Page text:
“They had neither spirit nor wisdom, and no recollection of their constructors, of their creators. ... They remembered nothing of the spirits of the sky; and that is why they came to nothing.” – Popol Vuh, the Mayan creation myth
If you can read this, the prophecies were false. Doomsday, ostensibly predicted by the Mayan calendar to occur on the 2012 winter’s solstice, passed unnoticed. Life goes on – for a while, at least.
Of course, only a few people seriously believed that the so-called “Mayan Apocalypse” would coincide with the end of the 5,126-year Mayan calendar cycle. I was not one of them.
And neither were the Mayans, say most of the professional Meso-American anthropologists who study their ancient culture. They claim that the Mayans believed that their calendar cycle would end, perhaps with some disturbance in the cosmic order, but then a new cycle would begin, bringing joyous renewal to the world.
Thus I wrote in my Jan. 1, 2012, column, “No apocalypse, no drama – it’s unlikely that a single cataclysmic event will instantly change history. You, and the world, will probably still be here on New Year’s Day, 2013.”
However, I went on to say, environmental degradation would continue apace in 2012, but its effects would probably be hidden from us – at least in the developed world where living is relatively easy – as they continued to degrade the environment upon which civilization rests. The real effects would be felt in the coming decades.
Perhaps I spoke too soon, for 2012 has been packed with one dramatic climate event after another, many of them rare or even unprecedented, and many beating their anticipated arrival by decades. Cumulatively, these events can be seen as a consistent pattern of climate destabilization. Indeed, 2012 may well be remembered as the year that marked the beginning of the end of the relatively stable climate humans have enjoyed since the dawn of civilization.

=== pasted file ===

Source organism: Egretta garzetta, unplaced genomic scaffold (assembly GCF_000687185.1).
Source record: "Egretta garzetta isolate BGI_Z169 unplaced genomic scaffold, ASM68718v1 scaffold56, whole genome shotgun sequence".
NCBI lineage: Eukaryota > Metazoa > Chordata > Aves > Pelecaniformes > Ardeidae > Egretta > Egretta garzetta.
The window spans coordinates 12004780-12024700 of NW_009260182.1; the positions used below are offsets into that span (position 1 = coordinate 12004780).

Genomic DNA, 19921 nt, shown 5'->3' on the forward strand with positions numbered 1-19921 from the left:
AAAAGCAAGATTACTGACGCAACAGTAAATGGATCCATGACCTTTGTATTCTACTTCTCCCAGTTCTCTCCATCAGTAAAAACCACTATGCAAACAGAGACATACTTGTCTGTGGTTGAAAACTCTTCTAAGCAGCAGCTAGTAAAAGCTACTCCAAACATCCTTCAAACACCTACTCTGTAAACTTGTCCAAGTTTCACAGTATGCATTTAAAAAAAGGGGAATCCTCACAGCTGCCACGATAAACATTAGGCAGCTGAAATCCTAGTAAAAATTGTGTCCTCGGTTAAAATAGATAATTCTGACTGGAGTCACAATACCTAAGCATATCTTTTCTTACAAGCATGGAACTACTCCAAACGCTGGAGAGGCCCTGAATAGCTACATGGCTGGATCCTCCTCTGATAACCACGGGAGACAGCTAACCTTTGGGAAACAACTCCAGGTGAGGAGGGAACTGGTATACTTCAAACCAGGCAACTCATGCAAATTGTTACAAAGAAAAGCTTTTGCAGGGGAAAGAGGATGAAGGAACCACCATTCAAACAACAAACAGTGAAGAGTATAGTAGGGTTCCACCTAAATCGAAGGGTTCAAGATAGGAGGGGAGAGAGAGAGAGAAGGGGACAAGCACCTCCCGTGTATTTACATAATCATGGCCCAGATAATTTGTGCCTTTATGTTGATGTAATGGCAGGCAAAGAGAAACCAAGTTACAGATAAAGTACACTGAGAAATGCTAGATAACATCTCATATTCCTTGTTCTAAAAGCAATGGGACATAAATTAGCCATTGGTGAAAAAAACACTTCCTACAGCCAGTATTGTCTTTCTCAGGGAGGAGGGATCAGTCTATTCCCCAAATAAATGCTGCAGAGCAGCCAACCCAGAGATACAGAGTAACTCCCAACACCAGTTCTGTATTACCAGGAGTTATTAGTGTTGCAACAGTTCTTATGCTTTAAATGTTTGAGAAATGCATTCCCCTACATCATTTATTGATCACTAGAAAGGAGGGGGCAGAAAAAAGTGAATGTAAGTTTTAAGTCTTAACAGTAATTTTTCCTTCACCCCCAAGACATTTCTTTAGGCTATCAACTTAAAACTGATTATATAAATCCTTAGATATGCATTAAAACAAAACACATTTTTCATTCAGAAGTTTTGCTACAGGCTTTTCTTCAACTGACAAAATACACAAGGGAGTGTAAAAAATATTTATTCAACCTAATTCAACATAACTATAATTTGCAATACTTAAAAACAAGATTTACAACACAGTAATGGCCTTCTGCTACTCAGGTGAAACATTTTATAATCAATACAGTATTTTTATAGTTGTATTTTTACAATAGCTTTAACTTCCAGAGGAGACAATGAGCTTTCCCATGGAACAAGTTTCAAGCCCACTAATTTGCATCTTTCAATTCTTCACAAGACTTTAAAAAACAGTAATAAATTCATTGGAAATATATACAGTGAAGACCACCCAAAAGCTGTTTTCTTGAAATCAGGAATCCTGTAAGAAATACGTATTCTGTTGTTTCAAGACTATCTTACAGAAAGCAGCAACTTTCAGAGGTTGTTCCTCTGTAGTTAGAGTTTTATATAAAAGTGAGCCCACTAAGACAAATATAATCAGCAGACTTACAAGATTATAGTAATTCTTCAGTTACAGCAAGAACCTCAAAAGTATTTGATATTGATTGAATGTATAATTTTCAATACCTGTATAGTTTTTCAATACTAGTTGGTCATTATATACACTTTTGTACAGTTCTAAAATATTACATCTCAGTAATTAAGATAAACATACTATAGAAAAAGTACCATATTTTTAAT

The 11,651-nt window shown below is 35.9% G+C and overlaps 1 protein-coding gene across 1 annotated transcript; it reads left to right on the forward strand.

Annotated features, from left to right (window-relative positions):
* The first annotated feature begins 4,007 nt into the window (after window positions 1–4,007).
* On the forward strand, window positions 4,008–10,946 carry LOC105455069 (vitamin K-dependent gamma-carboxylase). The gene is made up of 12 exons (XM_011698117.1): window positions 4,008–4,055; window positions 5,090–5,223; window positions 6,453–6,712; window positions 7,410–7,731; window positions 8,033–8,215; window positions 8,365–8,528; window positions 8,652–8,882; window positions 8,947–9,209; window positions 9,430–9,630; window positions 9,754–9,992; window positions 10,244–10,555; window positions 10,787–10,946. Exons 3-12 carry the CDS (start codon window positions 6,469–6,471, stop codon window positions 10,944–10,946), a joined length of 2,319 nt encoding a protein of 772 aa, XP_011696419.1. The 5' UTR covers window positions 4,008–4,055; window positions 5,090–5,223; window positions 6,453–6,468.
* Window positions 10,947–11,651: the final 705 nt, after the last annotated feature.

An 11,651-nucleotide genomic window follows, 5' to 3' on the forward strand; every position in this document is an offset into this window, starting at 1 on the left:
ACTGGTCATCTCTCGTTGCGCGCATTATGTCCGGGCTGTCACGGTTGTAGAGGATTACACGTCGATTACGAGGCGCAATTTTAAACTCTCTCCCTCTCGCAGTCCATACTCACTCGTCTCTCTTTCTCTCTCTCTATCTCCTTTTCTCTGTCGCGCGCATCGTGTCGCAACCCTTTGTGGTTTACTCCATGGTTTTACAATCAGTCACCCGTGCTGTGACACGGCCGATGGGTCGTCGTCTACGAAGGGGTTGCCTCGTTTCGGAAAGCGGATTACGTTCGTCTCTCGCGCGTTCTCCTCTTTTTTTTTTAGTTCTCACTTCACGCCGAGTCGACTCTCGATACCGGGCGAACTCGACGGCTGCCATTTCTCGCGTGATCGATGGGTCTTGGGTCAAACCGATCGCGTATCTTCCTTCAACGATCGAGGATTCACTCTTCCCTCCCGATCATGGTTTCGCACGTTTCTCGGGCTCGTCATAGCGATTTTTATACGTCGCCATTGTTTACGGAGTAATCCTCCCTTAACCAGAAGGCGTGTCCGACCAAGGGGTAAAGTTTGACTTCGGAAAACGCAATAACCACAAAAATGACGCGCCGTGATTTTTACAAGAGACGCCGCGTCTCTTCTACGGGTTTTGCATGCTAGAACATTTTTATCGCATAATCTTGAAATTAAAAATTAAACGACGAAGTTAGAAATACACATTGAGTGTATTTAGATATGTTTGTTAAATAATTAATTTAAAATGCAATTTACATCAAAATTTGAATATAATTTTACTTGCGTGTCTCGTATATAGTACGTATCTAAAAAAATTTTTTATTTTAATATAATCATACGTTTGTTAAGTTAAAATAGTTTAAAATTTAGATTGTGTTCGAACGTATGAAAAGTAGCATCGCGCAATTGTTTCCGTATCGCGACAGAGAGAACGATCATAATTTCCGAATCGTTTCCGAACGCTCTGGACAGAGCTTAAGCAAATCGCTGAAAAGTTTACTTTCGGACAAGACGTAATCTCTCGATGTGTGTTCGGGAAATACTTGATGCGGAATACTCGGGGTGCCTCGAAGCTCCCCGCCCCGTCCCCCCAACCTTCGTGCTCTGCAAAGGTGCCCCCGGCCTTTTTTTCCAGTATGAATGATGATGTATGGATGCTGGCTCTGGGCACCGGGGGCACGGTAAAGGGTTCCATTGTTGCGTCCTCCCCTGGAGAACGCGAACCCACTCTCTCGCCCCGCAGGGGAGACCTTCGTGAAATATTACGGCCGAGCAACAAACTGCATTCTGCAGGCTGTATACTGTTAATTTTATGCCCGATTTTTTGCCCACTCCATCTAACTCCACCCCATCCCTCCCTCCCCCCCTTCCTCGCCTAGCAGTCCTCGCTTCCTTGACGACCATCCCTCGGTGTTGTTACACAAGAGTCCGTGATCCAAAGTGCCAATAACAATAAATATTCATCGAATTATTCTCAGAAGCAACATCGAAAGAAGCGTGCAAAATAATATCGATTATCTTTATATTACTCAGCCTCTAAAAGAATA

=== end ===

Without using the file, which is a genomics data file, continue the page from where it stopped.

A chronological list of the dozens of major events in North America alone – starting with massive tornado outbreaks and thunderstorm fronts in the spring; wending through this summer’s droughts, wildfires and record heat waves; and ending with Hurricane Sandy and December’s ongoing drought – would take far more space than is allotted for this column.
Such a list could also belie the significance of each event in the overall climate destabilization picture. So here’s my take on some of the year’s major events in order of relative importance:
The great Arctic meltdown. A mass of Arctic sea ice the size of the continental U.S. melted into the ocean this summer. As that event transpired a cyclone the size of the entire Arctic Ocean struck the region, the entire surface of Greenland’s vast ice sheet melted briefly, and Greenland’s Petermann glacier calved an iceberg twice the size of Manhattan.
The extensive sea ice loss was predicted to occur around 2070, and the ice is not expected to recover; in fact many scientists now think the Arctic will be ice-free in summer by the end of this decade. Arctic ice acts as the planet’s “air conditioner,” and its loss will affect the climate throughout the Northern Hemisphere by raising temperatures and possibly slowing the jet stream, exacerbating droughts and flooding everywhere.
Record heat waves and droughts. Thousands of temperature records were set around the world, notably in the U.S. interior where a sudden-onset drought ruined billions of dollars’ worth of corn and soy crops. Long predicted by climate scientists as an effect of global warming, the drought has led to record federal crop insurance payments and affected food prices worldwide.
Storms and floods. Third place in the “weather from hell” contest goes to drought’s evil twin, unprecedented flooding resulting from severe, unpredictable hurricanes, tornados and rainstorms. As well as damaging cities, immense storms and floods, like droughts, can also destroy crops.
Wildfires. The worst forest fire in Colorado’s history and the second-worst wildfire season in American history darkened Western skies. Along with destroying forests and homes, fires turn carbon sinks – forests – into atmospheric carbon sources.
So maybe it wasn’t the full Mayan apocalypse, but we’ve certainly had a year of climate drama. Unfortunately, it was probably just a foretaste of things to come. Could be, 2012 will go down as the year we passed the point of no return – or the year nature sent us a message we can’t afford to ignore at our ecological house.
Philip S. Wenz teaches and writes about environmental issues. Reach him at www.your-ecological-house.com.